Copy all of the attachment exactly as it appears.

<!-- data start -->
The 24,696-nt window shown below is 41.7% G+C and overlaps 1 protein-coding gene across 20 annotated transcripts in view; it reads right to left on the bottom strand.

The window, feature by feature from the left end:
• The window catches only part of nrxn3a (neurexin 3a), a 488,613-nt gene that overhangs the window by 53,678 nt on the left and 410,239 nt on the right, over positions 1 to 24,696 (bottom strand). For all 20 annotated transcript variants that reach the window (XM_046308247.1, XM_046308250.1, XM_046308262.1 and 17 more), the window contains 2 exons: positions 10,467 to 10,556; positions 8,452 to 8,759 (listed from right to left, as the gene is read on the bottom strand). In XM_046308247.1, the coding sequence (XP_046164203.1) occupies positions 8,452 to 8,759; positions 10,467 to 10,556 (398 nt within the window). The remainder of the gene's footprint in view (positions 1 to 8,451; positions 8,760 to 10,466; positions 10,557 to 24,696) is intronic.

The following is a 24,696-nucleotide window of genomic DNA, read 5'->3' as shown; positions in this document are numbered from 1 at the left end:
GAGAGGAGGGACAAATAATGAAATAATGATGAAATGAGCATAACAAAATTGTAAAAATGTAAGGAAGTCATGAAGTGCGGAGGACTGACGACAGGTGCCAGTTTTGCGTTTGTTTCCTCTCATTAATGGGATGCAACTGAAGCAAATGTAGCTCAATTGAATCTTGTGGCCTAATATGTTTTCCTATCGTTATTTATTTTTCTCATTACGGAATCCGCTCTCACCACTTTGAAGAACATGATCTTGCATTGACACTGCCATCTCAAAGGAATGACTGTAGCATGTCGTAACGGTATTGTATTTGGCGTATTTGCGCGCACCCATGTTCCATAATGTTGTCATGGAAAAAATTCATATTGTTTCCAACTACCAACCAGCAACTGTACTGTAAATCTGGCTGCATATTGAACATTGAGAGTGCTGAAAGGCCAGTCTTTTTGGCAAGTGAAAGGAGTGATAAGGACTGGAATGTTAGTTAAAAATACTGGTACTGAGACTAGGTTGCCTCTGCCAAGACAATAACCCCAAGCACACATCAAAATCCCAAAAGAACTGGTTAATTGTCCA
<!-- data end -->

The 24,696-nt window shown below is 41.7% G+C and overlaps 1 protein-coding gene across 20 annotated transcripts in view; it reads right to left on the bottom strand.

The window, feature by feature from the left end:
• The window catches only part of nrxn3a (neurexin 3a), a 488,613-nt gene that overhangs the window by 53,678 nt on the left and 410,239 nt on the right, over positions 1 to 24,696 (bottom strand). For all 20 annotated transcript variants that reach the window (XM_046308247.1, XM_046308250.1, XM_046308262.1 and 17 more), the window contains 2 exons: positions 10,467 to 10,556; positions 8,452 to 8,759 (listed from right to left, as the gene is read on the bottom strand). In XM_046308247.1, the coding sequence (XP_046164203.1) occupies positions 8,452 to 8,759; positions 10,467 to 10,556 (398 nt within the window). The remainder of the gene's footprint in view (positions 1 to 8,451; positions 8,760 to 10,466; positions 10,557 to 24,696) is intronic.

The following is a 24,696-nucleotide window of genomic DNA, read 5'->3' as shown; positions in this document are numbered from 1 at the left end:
GAGAGGAGGGACAAATAATGAAATAATGATGAAATGAGCATAACAAAATTGTAAAAATGTAAGGAAGTCATGAAGTGCGGAGGACTGACGACAGGTGCCAGTTTTGCGTTTGTTTCCTCTCATTAATGGGATGCAACTGAAGCAAATGTAGCTCAATTGAATCTTGTGGCCTAATATGTTTTCCTATCGTTATTTATTTTTCTCATTACGGAATCCGCTCTCACCACTTTGAAGAACATGATCTTGCATTGACACTGCCATCTCAAAGGAATGACTGTAGCATGTCGTAACGGTATTGTATTTGGCGTATTTGCGCGCACCCATGTTCCATAATGTTGTCATGGAAAAAATTCATATTGTTTCCAACTACCAACCAGCAACTGTACTGTAAATCTGGCTGCATATTGAACATTGAGAGTGCTGAAAGGCCAGTCTTTTTGGCAAGTGAAAGGAGTGATAAGGACTGGAATGTTAGTTAAAAATACTGGTACTGAGACTAGGTTGCCTCTGCCAAGACAATAACCCCAAGCACACATCAAAATCCCAAAAGAACTGGTTAATTGTCCA